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The story of Trident's success
Sangeeta Singh in New Delhi | September 10, 2005
Sitting at one of the tables of the self-service canteen of Abhishek Industries in Ludhiana's Kitchlu Nagar, Rajinder Gupta doesn't stand out. He blends into the crowd as he gets up for a second helping of rice or some water.
But RG, as he is popularly addressed, is the founder of the Rs 1,500 crore Trident group of which Abhishek Industries, with sales of Rs 800 crore, is the flagship. He hasn't acquired the airs or the accent some first-generation rags-to-riches entrepreneurs put on, especially those who deal mostly with foreign clients.
He is absolutely at ease while talking about his modest beginning. The family, which was once in the business of grain trading, took its first leap in entrepreneurship in 1985 by getting into the business of chemicals and fertilisers with an investment of Rs 6.5 crore.
In the 1990s, it diversified into yarn, paper and terry towels. With an annual compounded growth of 35 per cent in sales over the last 10 years, the Trident group has also adopted quite a few modern and eco-friendly practices.
For instance, for its paper business it uses only agro residue so there is no felling of trees - and it co-generates power as a by-product, which, along with steam, is diverted to the terry towel plant. This helps the group save substantial money that is incurred on power besides being self-reliant.
"Today, we are one of the lowest-cost producers of paper in the mid-segment. Having established ourselves in this segment, we are increasingly looking at geting into the value-added segment," says Gupta. The paper and chemicals division also produce sulphuric acid and co-generates soda recovery.
However, what has won him laurels are his initiatives in the terry towel business. His clients include Walmart, Luxury Linens, JC Penney, Chris Madden and TJ Maxx. Abhishek Industries won the WalMart International Supplier of the Year award twice-in 2001 and 2003-and Gupta was shortlisted amongst the top 20 India Inc Icons Ernst & Young Entrepreneur of the Year Award, last year.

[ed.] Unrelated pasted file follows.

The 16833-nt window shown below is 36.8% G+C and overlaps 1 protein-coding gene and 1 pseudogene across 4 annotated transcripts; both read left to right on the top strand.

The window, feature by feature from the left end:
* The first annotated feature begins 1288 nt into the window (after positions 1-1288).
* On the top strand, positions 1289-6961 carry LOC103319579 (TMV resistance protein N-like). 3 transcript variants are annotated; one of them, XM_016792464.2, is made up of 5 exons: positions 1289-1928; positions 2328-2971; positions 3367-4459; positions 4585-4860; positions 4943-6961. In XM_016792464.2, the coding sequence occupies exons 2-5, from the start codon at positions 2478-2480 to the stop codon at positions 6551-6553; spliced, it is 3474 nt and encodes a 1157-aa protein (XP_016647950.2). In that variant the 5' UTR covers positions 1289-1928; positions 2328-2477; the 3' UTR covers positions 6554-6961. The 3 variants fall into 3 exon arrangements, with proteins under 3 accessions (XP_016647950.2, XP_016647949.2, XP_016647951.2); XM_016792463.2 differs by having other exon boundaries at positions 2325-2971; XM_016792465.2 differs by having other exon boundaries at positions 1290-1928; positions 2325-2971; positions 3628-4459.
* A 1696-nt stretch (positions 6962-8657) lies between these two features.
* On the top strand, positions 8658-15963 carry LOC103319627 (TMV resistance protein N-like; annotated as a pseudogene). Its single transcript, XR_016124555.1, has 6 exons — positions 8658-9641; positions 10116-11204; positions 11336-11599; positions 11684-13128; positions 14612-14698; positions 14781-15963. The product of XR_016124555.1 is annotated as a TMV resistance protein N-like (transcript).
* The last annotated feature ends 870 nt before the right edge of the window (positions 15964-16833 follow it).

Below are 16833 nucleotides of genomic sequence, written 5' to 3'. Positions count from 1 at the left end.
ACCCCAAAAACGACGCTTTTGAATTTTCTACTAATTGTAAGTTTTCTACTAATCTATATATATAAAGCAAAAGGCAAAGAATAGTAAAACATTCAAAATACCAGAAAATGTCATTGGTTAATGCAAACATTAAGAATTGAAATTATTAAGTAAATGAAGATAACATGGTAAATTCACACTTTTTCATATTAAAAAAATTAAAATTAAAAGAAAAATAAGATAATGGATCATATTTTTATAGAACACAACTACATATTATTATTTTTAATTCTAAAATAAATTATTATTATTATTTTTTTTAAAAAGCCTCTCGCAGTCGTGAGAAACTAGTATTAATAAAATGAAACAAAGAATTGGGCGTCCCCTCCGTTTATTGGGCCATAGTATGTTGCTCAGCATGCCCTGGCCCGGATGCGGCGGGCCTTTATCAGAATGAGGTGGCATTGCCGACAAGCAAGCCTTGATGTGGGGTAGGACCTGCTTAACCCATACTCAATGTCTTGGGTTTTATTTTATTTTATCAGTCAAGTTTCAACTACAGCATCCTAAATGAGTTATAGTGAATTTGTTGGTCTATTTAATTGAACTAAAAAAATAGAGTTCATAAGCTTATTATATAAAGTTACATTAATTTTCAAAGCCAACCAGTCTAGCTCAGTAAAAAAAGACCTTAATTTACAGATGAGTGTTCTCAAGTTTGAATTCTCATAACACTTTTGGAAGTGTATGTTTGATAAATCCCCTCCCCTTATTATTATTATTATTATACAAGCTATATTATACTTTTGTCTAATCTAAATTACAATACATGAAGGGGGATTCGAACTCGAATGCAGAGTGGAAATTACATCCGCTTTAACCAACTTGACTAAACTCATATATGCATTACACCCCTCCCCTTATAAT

To meet growing international demand, Abhishek Industries is expanding its capacity in the towels business to over three times, taking it to 29,000 tonne per annum. "The Trident group is one of the top five producers of terry towels in the world," says Gupta.
And along with terry towels the company has also started exporting surplus yarn (after captive consumption in terry towel). Starting with 17,000 spindles 12 years ago, Abhishek has added over 60,000 spindles. Textile contributes 75 per cent in the group's total businss, with terry towels contributing the maximum as it is a value-added item.
However, unlike other entrepreners in that area, Gupta has not moved out of Punjab. Most have been lured by the excise holiday and power subsidies in neighbouring Himachal Pradesh. His rivals, however, say Gupta has good
reasons to be in Punjab as he is politically connected.
Though Gupta denies his political connections, he accepts that the state government (whatever the ruling party) has supported Trident's growth plans from time to time.
"Trident has all its plants, raw material sources and so on within Punjab, unlike some of our rivals, who have expanded their activities to the more attractive states of Haryana or Himachal Pradesh. I guess that is paying off," says Gupta.
With the second phase of expansion in terry towels to be completed this fiscal and expansion in the paper business to be done by 2007-08, Gupta is certainly moving ahead.